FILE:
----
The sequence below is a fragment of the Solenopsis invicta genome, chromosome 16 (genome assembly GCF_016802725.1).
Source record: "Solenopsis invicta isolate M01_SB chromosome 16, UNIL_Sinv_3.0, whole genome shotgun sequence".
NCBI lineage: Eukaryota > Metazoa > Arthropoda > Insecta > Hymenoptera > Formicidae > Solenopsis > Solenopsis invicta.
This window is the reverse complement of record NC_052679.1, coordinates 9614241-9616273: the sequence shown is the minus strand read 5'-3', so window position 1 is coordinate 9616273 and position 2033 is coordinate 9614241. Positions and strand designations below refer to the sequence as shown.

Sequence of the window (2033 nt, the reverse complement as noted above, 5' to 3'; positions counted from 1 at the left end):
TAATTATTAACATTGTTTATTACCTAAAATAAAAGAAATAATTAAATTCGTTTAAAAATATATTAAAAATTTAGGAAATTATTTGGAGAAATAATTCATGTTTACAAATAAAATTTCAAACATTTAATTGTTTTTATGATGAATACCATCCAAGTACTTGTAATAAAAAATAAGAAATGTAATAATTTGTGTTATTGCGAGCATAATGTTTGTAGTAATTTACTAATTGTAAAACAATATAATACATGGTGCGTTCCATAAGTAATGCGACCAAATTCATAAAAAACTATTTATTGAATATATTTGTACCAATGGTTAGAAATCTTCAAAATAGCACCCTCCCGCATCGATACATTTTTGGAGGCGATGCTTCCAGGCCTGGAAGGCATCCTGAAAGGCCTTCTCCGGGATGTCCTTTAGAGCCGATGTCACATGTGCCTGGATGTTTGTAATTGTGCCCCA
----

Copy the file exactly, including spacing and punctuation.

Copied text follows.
The sequence below is a fragment of the Solenopsis invicta genome, chromosome 16 (genome assembly GCF_016802725.1).
Source record: "Solenopsis invicta isolate M01_SB chromosome 16, UNIL_Sinv_3.0, whole genome shotgun sequence".
NCBI lineage: Eukaryota > Metazoa > Arthropoda > Insecta > Hymenoptera > Formicidae > Solenopsis > Solenopsis invicta.
This window is the reverse complement of record NC_052679.1, coordinates 9614241-9616273: the sequence shown is the minus strand read 5'-3', so window position 1 is coordinate 9616273 and position 2033 is coordinate 9614241. Positions and strand designations below refer to the sequence as shown.

Sequence of the window (2033 nt, the reverse complement as noted above, 5' to 3'; positions counted from 1 at the left end):
TAATTATTAACATTGTTTATTACCTAAAATAAAAGAAATAATTAAATTCGTTTAAAAATATATTAAAAATTTAGGAAATTATTTGGAGAAATAATTCATGTTTACAAATAAAATTTCAAACATTTAATTGTTTTTATGATGAATACCATCCAAGTACTTGTAATAAAAAATAAGAAATGTAATAATTTGTGTTATTGCGAGCATAATGTTTGTAGTAATTTACTAATTGTAAAACAATATAATACATGGTGCGTTCCATAAGTAATGCGACCAAATTCATAAAAAACTATTTATTGAATATATTTGTACCAATGGTTAGAAATCTTCAAAATAGCACCCTCCCGCATCGATACATTTTTGGAGGCGATGCTTCCAGGCCTGGAAGGCATCCTGAAAGGCCTTCTCCGGGATGTCCTTTAGAGCCGATGTCACATGTGCCTGGATGTTTGTAATTGTGCCCCA